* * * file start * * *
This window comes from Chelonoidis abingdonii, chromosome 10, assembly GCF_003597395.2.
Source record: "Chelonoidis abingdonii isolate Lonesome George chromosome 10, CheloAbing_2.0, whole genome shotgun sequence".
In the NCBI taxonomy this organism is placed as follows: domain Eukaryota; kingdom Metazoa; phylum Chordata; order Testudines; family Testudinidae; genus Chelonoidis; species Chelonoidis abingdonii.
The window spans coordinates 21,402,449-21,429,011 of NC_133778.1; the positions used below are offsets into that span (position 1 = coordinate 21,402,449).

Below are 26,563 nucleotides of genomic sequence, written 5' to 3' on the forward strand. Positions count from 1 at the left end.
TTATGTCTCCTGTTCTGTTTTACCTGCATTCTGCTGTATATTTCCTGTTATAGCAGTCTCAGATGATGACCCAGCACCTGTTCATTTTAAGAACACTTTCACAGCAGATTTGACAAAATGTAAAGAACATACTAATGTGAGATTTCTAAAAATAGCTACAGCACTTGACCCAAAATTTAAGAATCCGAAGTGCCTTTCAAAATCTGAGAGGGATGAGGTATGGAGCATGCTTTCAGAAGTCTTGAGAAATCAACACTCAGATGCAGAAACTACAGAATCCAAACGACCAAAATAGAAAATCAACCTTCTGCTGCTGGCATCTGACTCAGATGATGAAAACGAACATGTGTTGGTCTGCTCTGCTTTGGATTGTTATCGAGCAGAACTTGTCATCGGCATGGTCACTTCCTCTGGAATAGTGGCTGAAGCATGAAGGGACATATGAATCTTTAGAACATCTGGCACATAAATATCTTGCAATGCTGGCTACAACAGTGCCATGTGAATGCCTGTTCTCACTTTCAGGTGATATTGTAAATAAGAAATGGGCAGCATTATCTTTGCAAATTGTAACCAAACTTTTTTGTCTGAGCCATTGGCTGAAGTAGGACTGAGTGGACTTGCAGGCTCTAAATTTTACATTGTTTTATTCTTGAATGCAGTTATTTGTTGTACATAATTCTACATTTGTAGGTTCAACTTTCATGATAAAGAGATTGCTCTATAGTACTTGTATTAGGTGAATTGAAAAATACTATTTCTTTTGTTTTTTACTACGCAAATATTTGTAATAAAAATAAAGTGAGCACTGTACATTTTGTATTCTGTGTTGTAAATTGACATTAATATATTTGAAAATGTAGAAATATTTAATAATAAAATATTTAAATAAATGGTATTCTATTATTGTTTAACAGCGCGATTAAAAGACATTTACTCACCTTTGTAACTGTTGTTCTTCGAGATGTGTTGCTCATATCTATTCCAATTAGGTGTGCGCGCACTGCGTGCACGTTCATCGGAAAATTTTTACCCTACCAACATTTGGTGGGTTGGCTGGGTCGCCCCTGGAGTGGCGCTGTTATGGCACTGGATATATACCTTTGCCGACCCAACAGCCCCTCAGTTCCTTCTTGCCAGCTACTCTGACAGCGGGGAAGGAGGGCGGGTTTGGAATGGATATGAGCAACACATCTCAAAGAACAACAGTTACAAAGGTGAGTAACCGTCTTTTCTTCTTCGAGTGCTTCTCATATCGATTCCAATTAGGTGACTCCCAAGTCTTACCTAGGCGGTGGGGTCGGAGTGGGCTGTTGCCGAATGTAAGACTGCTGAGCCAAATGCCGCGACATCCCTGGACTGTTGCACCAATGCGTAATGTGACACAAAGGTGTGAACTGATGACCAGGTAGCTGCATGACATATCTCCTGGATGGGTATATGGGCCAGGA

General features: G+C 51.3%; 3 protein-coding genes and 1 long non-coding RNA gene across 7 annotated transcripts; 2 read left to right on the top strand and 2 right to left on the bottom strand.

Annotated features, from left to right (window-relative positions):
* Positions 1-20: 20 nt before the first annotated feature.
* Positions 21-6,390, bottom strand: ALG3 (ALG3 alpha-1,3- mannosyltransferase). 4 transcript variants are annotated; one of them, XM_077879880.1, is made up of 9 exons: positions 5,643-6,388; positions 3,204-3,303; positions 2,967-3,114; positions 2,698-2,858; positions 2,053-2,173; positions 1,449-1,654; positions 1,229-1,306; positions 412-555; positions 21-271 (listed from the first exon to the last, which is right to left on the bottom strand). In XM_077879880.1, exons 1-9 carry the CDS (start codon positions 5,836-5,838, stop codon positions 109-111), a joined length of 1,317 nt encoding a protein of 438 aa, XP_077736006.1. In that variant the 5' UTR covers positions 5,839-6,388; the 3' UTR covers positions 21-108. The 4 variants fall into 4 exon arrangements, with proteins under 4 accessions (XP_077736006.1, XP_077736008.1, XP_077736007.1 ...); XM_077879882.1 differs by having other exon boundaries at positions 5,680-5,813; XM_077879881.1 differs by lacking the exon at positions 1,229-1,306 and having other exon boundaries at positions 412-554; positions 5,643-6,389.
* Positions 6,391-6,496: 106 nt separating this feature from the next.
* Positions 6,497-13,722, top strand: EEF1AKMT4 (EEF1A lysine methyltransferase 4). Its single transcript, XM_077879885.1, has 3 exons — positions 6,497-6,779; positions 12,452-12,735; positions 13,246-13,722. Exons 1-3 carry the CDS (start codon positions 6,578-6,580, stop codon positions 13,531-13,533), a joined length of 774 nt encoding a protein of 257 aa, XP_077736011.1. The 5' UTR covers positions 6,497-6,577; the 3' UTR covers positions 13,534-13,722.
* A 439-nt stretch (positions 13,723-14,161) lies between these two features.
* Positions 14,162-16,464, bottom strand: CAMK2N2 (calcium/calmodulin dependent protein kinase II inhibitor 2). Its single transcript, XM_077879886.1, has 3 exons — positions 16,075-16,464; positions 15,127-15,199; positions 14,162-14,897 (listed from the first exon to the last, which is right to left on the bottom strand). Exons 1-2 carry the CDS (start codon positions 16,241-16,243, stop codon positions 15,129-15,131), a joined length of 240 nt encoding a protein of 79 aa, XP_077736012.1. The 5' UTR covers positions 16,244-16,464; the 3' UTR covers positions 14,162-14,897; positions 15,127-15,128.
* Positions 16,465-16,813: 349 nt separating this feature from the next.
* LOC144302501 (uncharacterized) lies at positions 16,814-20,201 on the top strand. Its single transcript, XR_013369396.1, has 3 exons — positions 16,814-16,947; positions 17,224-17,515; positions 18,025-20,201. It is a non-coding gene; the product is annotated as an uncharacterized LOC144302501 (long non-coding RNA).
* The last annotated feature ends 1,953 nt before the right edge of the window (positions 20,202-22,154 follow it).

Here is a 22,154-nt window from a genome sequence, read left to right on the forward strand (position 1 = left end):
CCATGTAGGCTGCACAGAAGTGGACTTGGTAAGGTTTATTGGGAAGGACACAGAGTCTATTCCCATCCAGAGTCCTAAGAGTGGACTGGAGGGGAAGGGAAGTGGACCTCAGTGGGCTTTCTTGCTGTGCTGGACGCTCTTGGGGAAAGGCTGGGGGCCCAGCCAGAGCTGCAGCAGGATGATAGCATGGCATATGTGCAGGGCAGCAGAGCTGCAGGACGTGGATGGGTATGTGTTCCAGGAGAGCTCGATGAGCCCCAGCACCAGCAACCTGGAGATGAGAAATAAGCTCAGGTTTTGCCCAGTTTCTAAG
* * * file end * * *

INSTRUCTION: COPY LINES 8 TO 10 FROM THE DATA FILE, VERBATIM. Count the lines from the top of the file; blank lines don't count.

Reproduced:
Annotated features, from left to right (window-relative positions):
* Positions 1-20: 20 nt before the first annotated feature.
* Positions 21-6,390, bottom strand: ALG3 (ALG3 alpha-1,3- mannosyltransferase). 4 transcript variants are annotated; one of them, XM_077879880.1, is made up of 9 exons: positions 5,643-6,388; positions 3,204-3,303; positions 2,967-3,114; positions 2,698-2,858; positions 2,053-2,173; positions 1,449-1,654; positions 1,229-1,306; positions 412-555; positions 21-271 (listed from the first exon to the last, which is right to left on the bottom strand). In XM_077879880.1, exons 1-9 carry the CDS (start codon positions 5,836-5,838, stop codon positions 109-111), a joined length of 1,317 nt encoding a protein of 438 aa, XP_077736006.1. In that variant the 5' UTR covers positions 5,839-6,388; the 3' UTR covers positions 21-108. The 4 variants fall into 4 exon arrangements, with proteins under 4 accessions (XP_077736006.1, XP_077736008.1, XP_077736007.1 ...); XM_077879882.1 differs by having other exon boundaries at positions 5,680-5,813; XM_077879881.1 differs by lacking the exon at positions 1,229-1,306 and having other exon boundaries at positions 412-554; positions 5,643-6,389.